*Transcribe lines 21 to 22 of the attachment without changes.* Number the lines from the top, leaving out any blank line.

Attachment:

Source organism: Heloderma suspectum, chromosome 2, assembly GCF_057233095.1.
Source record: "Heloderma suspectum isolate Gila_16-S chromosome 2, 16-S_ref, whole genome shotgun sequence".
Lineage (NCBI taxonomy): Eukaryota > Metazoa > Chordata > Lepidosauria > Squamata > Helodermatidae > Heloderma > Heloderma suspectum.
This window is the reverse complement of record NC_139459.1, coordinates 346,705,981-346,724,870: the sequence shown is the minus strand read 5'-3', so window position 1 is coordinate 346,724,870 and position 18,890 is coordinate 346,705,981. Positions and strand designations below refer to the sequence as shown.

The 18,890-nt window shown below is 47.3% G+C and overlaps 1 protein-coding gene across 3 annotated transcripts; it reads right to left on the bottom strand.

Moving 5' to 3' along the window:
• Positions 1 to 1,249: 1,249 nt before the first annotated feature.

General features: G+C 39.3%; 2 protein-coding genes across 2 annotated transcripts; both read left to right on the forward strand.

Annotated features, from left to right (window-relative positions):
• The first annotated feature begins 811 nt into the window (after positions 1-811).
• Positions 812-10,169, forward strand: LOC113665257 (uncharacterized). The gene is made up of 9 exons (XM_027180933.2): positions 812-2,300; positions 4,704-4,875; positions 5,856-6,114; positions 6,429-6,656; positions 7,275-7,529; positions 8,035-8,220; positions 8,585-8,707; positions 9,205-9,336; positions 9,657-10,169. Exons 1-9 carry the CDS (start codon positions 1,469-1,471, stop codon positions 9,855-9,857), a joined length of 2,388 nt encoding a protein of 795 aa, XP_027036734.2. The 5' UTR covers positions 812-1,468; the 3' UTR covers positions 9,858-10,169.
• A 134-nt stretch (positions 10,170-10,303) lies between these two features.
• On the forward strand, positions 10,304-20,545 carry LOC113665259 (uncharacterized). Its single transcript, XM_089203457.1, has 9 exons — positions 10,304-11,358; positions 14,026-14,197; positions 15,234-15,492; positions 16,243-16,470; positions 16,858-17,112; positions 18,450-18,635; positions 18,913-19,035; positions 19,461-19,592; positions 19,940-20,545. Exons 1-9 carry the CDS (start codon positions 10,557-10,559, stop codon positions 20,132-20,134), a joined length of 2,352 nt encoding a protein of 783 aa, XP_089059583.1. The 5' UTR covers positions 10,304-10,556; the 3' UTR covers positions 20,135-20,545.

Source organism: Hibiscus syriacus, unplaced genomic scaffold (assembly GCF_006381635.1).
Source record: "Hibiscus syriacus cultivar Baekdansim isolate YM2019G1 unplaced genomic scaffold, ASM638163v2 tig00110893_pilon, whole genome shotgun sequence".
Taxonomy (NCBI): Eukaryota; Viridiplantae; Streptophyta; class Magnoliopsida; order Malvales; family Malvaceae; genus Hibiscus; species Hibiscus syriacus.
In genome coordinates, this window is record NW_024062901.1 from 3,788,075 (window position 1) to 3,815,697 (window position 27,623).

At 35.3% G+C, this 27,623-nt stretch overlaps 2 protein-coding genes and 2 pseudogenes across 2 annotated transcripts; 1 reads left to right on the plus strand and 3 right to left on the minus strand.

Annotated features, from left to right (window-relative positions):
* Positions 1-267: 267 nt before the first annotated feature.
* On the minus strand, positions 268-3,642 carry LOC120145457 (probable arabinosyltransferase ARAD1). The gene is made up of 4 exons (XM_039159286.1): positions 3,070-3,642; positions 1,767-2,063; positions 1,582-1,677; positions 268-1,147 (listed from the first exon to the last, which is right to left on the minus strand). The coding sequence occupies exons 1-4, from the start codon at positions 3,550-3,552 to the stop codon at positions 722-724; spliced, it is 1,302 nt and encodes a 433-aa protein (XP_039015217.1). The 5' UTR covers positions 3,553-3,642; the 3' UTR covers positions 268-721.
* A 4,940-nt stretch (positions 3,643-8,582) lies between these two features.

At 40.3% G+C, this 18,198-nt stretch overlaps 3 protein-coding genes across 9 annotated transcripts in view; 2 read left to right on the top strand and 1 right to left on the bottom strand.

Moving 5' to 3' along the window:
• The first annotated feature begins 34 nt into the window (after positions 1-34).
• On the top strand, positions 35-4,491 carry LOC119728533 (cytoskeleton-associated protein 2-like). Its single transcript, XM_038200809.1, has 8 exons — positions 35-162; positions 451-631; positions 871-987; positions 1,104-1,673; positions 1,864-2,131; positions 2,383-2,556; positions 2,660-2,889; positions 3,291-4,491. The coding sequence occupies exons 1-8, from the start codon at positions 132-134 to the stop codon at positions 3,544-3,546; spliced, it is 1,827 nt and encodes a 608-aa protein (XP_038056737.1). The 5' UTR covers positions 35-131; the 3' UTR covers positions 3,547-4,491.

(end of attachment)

* On the minus strand, positions 268-3,642 carry LOC120145457 (probable arabinosyltransferase ARAD1). The gene is made up of 4 exons (XM_039159286.1): positions 3,070-3,642; positions 1,767-2,063; positions 1,582-1,677; positions 268-1,147 (listed from the first exon to the last, which is right to left on the minus strand). The coding sequence occupies exons 1-4, from the start codon at positions 3,550-3,552 to the stop codon at positions 722-724; spliced, it is 1,302 nt and encodes a 433-aa protein (XP_039015217.1). The 5' UTR covers positions 3,553-3,642; the 3' UTR covers positions 268-721.
* A 4,940-nt stretch (positions 3,643-8,582) lies between these two features.